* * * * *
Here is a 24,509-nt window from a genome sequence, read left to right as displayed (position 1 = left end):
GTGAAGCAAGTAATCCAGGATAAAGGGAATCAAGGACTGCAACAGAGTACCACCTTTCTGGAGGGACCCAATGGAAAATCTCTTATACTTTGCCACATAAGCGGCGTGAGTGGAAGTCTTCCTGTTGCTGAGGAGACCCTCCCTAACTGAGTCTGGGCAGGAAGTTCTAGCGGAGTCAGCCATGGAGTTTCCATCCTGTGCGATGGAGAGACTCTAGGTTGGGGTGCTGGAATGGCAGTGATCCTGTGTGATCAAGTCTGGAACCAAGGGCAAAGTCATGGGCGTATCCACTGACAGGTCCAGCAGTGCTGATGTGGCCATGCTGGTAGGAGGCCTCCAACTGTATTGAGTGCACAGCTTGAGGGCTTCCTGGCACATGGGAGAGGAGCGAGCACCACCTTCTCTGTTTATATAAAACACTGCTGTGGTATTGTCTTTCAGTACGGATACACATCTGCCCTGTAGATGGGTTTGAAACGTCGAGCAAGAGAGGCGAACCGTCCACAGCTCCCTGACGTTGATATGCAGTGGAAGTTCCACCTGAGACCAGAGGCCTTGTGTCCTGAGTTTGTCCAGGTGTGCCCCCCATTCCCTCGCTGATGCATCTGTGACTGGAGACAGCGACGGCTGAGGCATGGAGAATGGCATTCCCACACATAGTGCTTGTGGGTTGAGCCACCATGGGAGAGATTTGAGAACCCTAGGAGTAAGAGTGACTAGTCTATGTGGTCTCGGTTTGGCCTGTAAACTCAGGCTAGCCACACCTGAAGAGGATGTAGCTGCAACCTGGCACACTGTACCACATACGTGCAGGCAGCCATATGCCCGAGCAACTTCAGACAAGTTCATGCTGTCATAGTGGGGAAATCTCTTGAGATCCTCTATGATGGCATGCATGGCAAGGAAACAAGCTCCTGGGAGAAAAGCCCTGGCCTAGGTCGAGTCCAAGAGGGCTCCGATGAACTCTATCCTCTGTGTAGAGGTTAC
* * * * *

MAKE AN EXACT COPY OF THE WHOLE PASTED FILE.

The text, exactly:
Here is a 24,509-nt window from a genome sequence, read left to right as displayed (position 1 = left end):
GTGAAGCAAGTAATCCAGGATAAAGGGAATCAAGGACTGCAACAGAGTACCACCTTTCTGGAGGGACCCAATGGAAAATCTCTTATACTTTGCCACATAAGCGGCGTGAGTGGAAGTCTTCCTGTTGCTGAGGAGACCCTCCCTAACTGAGTCTGGGCAGGAAGTTCTAGCGGAGTCAGCCATGGAGTTTCCATCCTGTGCGATGGAGAGACTCTAGGTTGGGGTGCTGGAATGGCAGTGATCCTGTGTGATCAAGTCTGGAACCAAGGGCAAAGTCATGGGCGTATCCACTGACAGGTCCAGCAGTGCTGATGTGGCCATGCTGGTAGGAGGCCTCCAACTGTATTGAGTGCACAGCTTGAGGGCTTCCTGGCACATGGGAGAGGAGCGAGCACCACCTTCTCTGTTTATATAAAACACTGCTGTGGTATTGTCTTTCAGTACGGATACACATCTGCCCTGTAGATGGGTTTGAAACGTCGAGCAAGAGAGGCGAACCGTCCACAGCTCCCTGACGTTGATATGCAGTGGAAGTTCCACCTGAGACCAGAGGCCTTGTGTCCTGAGTTTGTCCAGGTGTGCCCCCCATTCCCTCGCTGATGCATCTGTGACTGGAGACAGCGACGGCTGAGGCATGGAGAATGGCATTCCCACACATAGTGCTTGTGGGTTGAGCCACCATGGGAGAGATTTGAGAACCCTAGGAGTAAGAGTGACTAGTCTATGTGGTCTCGGTTTGGCCTGTAAACTCAGGCTAGCCACACCTGAAGAGGATGTAGCTGCAACCTGGCACACTGTACCACATACGTGCAGGCAGCCATATGCCCGAGCAACTTCAGACAAGTTCATGCTGTCATAGTGGGGAAATCTCTTGAGATCCTCTATGATGGCATGCATGGCAAGGAAACAAGCTCCTGGGAGAAAAGCCCTGGCCTAGGTCGAGTCCAAGAGGGCTCCGATGAACTCTATCCTCTGTGTAGAGGTTAC